Is it scrunchable?

Not sure if that’s actually a word.   War on Waste used it so it must be!

Will it pass the scrunch test?  What I mean is……..can you scrunch it up!

There was a time when the supermarkets used to encourage shoppers to return their single use bags to them for recycling – then single use bags at the big chains disappeared (so did the collection bins).

Now there are new bins near the checkouts- the supermarkets are working in conjunction with a company who will also take your plastics (lots of different ones)   The emphasis now is on all sorts of soft plastics – and here’s the buzzword…..soft scrunchable ones!

Redcycle takes just about any of them – they talk about the scrunch test Here.

Which means that all those plastic wrappers like the packet the frozen peas came in or the stuff the big bundles of toilet rolls were wrapped up in that were tossed into the general rubbish bin because they couldn’t go into council recycling now have a dedicated recycling destination.

On the website there’s a list of ‘what they’ll take‘ and also a long list of partner companies involved in the programme….not just the two major supermarkets but manufacturers as well.

So all of you in Australia ‘Use it or Lose it’

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RED Group, a Melbourne-based consulting and recycling organisation, has developed and implemented the REDcycle Program; a recovery initiative for post-consumer soft plastic.
RED Group has teamed up with Coles, Woolworths and some of Australia’s most-loved brands to make it easy for you to keep your plastic bags and soft plastic packaging out of landfill.
RED Group also would like to acknowledge the key role of our partners at Replas – – who produce a range of great products using the recycled materials.
As of 2018, a partnership with Downer and Close the Loop means that soft plastic is now also a component of a new municipal road infrastructure.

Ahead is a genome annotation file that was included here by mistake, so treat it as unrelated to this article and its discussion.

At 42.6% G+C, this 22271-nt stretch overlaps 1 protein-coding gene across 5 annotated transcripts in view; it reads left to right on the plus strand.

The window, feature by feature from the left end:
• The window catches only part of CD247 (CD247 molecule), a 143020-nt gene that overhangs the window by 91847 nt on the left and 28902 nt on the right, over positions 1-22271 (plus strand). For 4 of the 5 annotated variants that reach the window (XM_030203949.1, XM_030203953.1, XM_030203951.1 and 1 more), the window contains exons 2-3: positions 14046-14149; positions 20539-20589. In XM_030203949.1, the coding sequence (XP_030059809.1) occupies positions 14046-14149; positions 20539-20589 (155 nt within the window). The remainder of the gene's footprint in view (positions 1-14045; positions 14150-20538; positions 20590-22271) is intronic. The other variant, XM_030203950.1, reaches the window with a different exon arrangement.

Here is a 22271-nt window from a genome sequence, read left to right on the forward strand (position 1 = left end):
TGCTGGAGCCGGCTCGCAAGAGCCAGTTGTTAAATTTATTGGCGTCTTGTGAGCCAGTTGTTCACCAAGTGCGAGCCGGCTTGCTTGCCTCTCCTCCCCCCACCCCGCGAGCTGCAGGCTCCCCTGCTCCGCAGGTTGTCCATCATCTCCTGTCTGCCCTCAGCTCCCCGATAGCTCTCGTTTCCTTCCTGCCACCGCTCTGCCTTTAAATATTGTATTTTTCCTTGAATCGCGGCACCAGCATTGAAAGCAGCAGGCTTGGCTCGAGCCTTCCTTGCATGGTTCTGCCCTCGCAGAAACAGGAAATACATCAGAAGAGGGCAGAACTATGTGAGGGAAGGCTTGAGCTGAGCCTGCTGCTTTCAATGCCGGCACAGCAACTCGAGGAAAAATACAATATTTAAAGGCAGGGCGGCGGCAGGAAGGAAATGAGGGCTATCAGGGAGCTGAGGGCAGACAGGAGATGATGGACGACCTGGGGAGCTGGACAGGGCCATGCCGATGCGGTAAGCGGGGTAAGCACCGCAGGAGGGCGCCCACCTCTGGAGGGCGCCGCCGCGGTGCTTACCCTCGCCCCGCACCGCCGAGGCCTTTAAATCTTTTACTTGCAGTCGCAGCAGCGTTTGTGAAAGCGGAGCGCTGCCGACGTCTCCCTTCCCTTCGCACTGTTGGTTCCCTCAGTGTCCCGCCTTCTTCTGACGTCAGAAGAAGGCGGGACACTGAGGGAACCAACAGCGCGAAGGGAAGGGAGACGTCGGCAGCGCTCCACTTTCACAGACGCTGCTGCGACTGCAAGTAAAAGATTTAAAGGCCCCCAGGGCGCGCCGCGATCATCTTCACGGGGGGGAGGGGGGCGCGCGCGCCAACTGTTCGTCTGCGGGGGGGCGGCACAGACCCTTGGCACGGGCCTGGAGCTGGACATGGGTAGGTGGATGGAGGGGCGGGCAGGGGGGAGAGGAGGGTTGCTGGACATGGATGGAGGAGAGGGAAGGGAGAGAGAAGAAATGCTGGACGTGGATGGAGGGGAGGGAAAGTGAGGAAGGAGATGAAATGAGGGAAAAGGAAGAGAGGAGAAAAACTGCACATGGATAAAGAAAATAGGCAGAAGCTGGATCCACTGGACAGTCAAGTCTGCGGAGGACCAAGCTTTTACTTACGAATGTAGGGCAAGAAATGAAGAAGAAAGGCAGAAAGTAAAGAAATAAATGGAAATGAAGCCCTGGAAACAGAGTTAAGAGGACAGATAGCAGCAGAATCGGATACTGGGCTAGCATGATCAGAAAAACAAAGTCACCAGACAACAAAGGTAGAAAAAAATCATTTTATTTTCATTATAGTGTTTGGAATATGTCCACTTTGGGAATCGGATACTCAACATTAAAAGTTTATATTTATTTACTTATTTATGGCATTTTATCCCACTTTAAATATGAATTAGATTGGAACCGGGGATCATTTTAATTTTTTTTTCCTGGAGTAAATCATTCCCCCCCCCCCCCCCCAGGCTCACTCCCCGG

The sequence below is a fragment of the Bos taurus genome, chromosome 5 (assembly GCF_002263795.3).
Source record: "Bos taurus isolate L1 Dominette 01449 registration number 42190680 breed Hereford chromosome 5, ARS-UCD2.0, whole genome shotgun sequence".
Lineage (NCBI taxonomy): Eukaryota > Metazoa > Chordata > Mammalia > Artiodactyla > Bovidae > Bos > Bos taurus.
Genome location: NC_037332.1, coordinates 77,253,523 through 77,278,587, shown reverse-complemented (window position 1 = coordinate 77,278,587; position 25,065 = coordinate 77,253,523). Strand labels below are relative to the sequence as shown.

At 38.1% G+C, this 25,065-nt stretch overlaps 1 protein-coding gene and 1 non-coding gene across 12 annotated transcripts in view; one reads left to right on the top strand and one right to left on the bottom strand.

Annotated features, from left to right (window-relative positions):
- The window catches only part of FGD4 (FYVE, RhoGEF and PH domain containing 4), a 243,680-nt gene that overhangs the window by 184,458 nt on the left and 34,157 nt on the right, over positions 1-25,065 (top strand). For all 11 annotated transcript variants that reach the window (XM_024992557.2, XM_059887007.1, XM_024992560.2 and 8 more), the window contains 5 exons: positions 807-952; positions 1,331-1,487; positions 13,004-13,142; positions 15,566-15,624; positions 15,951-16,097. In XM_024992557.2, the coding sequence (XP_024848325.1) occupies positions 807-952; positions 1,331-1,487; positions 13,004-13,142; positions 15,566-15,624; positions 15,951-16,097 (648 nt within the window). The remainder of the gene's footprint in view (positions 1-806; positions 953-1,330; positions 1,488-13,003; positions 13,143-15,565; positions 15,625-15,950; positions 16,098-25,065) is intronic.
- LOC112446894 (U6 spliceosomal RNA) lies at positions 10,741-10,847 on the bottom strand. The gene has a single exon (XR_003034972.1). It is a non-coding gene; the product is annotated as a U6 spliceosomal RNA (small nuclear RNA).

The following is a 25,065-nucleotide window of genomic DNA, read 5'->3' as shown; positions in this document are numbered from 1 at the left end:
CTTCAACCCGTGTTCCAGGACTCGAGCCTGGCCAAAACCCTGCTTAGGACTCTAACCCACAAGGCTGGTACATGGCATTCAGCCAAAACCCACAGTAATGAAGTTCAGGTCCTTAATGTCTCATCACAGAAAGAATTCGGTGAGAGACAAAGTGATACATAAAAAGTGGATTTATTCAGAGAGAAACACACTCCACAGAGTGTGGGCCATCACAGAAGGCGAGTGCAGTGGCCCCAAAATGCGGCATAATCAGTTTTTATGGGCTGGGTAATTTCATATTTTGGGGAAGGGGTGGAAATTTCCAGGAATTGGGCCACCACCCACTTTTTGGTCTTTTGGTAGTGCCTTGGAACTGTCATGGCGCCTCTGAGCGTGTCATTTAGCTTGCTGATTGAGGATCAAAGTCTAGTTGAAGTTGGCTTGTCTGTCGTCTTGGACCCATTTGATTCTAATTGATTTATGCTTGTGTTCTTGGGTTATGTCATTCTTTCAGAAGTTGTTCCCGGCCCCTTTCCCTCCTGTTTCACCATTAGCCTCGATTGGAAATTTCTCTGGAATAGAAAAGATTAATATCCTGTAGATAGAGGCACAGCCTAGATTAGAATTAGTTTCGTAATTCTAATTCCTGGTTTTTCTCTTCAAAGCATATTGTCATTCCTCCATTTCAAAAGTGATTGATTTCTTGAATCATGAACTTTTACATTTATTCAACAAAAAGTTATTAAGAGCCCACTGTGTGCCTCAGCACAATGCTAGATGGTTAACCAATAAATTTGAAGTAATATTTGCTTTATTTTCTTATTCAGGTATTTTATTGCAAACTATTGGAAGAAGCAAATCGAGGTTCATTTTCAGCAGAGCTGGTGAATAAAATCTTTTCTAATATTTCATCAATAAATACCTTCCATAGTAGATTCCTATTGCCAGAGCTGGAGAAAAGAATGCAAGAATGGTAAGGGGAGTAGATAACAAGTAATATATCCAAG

The REDcycle Program is true product stewardship model where manufacturers, retailers and consumers are sharing responsibility in creating a sustainable future.


7 thoughts on “Is it scrunchable?

  1. The government here announced that they would be taking action to reduce the use of plastic, causing something approaching panic in the hearts of shopkeepers…this is the land of the plastic bag…everything is bagged up from veg to, in some cases, a soft drink…in which case the bag is knotted round a straw…plastic, of course.


  2. Good on you Australia. We’ve only got to the stage where we pay for supermarket bags and have a long way to go. The tons of plastic water bottles are the worst.


  3. What a great idea. I will check our supermarkets next week.
    Our recycling bin already gets more use than the rubbish one, and this would diminish it further.
    Thank you.


  4. that scrunchable system also faltered here across the ditch for a while, but 2 forward thinking companies have recently found ways to “remake something” I forget what…


  5. That’s interesting. I wasn’t aware of the scheme and somehow I must have missed it on The War on Waste. In an apartment, it is hard to find space to store such things, but I guess we will manage.


  6. I’d rather they stopped putting every. darned. thing. in plastic. the slogan is reduce, reuse, recycle.Recycle is at the end for a reason.
    Having said all that, I don’t want to be the grumpy commenter and any action is better than nothing


  7. Good for Australia! The U.S. needs to do a whole lot more to reduce plastic waste. I see the results of all that garbage washing up on Hawaiian shores.


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